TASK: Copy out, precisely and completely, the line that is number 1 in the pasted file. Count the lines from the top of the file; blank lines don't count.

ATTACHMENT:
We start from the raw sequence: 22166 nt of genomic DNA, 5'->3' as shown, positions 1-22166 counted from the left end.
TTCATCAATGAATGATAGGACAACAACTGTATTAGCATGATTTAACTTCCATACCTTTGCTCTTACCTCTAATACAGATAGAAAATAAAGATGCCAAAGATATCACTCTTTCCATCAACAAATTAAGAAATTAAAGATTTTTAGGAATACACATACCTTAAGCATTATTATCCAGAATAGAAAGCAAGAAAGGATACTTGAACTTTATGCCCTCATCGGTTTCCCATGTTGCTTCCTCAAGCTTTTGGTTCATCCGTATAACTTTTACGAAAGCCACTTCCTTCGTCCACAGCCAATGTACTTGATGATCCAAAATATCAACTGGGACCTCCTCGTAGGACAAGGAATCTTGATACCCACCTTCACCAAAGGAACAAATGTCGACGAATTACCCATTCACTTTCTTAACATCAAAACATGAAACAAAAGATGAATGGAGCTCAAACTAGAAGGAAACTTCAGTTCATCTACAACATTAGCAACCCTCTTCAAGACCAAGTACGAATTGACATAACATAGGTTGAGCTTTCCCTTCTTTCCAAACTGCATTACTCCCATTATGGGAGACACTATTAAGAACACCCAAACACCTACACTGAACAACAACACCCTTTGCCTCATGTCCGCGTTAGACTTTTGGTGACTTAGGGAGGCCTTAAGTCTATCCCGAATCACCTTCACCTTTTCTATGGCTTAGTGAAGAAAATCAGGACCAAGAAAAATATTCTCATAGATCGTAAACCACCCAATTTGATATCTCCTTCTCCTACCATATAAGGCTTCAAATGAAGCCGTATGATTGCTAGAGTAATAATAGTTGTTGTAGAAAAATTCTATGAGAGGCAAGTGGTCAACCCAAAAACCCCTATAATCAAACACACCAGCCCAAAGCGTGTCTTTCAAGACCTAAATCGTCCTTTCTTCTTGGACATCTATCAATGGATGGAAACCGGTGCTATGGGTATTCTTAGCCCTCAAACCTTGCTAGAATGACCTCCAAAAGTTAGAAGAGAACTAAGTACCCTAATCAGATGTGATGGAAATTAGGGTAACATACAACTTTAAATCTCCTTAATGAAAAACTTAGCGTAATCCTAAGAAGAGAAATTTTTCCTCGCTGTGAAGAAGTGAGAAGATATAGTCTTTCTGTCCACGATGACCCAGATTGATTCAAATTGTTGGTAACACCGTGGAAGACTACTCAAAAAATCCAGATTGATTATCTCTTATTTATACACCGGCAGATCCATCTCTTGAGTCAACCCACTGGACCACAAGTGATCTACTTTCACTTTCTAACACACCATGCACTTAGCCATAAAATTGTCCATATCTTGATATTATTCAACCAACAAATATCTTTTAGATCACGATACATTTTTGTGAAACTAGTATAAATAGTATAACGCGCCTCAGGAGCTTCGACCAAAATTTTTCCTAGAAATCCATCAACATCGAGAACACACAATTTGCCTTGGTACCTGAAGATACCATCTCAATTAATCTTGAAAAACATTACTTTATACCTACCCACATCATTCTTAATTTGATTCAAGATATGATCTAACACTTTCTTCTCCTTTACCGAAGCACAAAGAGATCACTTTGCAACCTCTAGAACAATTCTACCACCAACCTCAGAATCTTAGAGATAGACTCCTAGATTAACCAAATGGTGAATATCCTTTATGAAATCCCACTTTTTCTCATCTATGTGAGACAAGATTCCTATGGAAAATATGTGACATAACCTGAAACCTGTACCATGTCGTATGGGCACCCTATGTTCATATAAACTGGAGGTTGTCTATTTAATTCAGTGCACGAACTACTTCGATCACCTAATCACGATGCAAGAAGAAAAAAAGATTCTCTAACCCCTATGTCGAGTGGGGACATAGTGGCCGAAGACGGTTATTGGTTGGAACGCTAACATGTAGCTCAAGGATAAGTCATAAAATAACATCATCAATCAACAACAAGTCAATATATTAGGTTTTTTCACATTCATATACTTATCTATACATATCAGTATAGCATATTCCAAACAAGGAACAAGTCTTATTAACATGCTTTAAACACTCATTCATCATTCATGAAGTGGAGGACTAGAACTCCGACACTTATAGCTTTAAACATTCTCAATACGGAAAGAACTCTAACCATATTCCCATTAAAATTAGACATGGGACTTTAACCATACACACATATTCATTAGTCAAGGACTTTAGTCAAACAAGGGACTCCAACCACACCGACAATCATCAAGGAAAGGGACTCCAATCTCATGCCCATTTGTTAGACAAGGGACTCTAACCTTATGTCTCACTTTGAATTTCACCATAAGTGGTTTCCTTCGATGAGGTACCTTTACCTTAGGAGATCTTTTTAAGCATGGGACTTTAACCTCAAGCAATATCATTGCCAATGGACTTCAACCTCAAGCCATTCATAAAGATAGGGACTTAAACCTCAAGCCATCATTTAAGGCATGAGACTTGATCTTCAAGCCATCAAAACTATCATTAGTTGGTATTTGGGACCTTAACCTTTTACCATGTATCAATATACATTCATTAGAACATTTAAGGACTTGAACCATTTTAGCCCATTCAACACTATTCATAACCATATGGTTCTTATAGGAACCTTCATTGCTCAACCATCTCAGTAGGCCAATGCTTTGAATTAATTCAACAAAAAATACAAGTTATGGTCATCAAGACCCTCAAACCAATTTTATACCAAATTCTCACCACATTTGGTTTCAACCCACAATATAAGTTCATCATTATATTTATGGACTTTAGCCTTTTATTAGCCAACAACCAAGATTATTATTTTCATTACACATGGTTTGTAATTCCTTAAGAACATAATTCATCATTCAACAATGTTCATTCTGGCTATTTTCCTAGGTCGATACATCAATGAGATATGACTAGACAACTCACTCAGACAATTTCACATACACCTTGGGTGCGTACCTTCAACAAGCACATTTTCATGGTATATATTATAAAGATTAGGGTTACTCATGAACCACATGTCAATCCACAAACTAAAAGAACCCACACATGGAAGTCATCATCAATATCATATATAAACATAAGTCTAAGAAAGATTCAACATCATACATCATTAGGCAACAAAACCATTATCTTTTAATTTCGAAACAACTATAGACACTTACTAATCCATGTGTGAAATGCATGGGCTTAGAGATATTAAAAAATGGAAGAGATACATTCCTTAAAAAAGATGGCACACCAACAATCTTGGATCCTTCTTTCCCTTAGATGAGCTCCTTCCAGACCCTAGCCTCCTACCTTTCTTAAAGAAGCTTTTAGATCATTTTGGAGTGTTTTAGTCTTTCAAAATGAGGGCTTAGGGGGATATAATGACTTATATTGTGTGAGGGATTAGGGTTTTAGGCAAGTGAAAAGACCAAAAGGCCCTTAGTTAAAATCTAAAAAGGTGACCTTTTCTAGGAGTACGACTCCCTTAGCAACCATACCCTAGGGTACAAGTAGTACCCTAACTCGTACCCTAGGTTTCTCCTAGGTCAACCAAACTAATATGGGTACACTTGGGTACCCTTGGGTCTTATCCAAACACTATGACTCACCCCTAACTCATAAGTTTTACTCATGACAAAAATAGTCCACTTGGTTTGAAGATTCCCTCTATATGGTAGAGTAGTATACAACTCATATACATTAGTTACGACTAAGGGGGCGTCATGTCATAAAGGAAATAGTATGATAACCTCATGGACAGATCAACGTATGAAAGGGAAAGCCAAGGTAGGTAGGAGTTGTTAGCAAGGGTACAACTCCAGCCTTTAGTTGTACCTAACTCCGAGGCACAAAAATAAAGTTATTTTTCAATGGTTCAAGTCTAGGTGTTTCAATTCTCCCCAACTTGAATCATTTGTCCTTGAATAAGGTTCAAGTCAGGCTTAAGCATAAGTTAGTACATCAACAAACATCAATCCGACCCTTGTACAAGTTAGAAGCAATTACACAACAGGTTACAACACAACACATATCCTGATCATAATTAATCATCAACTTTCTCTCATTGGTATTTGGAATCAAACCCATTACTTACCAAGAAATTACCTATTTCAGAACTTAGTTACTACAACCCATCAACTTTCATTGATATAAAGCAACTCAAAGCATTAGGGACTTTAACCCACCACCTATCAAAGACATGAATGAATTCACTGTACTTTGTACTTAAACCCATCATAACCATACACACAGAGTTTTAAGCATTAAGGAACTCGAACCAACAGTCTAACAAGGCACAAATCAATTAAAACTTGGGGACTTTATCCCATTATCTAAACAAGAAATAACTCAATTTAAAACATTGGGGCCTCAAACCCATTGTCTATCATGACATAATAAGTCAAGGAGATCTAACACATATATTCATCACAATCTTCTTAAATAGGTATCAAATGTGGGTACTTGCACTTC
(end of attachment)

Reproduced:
We start from the raw sequence: 22166 nt of genomic DNA, 5'->3' as shown, positions 1-22166 counted from the left end.